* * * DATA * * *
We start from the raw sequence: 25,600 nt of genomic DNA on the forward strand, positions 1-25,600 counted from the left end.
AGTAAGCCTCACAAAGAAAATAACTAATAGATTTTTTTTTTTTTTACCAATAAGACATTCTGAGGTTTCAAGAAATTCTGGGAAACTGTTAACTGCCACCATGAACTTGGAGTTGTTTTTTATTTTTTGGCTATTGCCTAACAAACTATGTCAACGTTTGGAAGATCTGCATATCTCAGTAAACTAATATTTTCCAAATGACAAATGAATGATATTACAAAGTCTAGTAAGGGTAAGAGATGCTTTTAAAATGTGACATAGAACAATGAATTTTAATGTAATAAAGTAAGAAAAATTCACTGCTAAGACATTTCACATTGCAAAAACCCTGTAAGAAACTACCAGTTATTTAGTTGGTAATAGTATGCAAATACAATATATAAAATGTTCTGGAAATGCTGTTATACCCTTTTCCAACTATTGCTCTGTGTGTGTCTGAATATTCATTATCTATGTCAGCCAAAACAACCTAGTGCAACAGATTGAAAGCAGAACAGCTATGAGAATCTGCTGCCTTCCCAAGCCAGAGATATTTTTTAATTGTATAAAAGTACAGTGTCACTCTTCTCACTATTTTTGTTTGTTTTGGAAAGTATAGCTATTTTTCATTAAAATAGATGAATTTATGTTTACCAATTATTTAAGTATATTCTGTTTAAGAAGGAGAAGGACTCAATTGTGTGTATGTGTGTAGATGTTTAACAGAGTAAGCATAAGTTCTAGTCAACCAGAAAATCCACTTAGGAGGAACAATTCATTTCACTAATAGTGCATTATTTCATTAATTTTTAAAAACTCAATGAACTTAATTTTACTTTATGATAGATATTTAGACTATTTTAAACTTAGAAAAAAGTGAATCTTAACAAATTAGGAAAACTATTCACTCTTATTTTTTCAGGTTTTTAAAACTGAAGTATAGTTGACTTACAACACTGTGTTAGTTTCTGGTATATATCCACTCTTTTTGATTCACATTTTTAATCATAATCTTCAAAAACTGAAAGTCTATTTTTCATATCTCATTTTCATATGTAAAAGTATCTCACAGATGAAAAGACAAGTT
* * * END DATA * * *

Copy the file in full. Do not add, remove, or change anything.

We start from the raw sequence: 25,600 nt of genomic DNA on the forward strand, positions 1-25,600 counted from the left end.
AGTAAGCCTCACAAAGAAAATAACTAATAGATTTTTTTTTTTTTTACCAATAAGACATTCTGAGGTTTCAAGAAATTCTGGGAAACTGTTAACTGCCACCATGAACTTGGAGTTGTTTTTTATTTTTTGGCTATTGCCTAACAAACTATGTCAACGTTTGGAAGATCTGCATATCTCAGTAAACTAATATTTTCCAAATGACAAATGAATGATATTACAAAGTCTAGTAAGGGTAAGAGATGCTTTTAAAATGTGACATAGAACAATGAATTTTAATGTAATAAAGTAAGAAAAATTCACTGCTAAGACATTTCACATTGCAAAAACCCTGTAAGAAACTACCAGTTATTTAGTTGGTAATAGTATGCAAATACAATATATAAAATGTTCTGGAAATGCTGTTATACCCTTTTCCAACTATTGCTCTGTGTGTGTCTGAATATTCATTATCTATGTCAGCCAAAACAACCTAGTGCAACAGATTGAAAGCAGAACAGCTATGAGAATCTGCTGCCTTCCCAAGCCAGAGATATTTTTTAATTGTATAAAAGTACAGTGTCACTCTTCTCACTATTTTTGTTTGTTTTGGAAAGTATAGCTATTTTTCATTAAAATAGATGAATTTATGTTTACCAATTATTTAAGTATATTCTGTTTAAGAAGGAGAAGGACTCAATTGTGTGTATGTGTGTAGATGTTTAACAGAGTAAGCATAAGTTCTAGTCAACCAGAAAATCCACTTAGGAGGAACAATTCATTTCACTAATAGTGCATTATTTCATTAATTTTTAAAAACTCAATGAACTTAATTTTACTTTATGATAGATATTTAGACTATTTTAAACTTAGAAAAAAGTGAATCTTAACAAATTAGGAAAACTATTCACTCTTATTTTTTCAGGTTTTTAAAACTGAAGTATAGTTGACTTACAACACTGTGTTAGTTTCTGGTATATATCCACTCTTTTTGATTCACATTTTTAATCATAATCTTCAAAAACTGAAAGTCTATTTTTCATATCTCATTTTCATATGTAAAAGTATCTCACAGATGAAAAGACAAGTT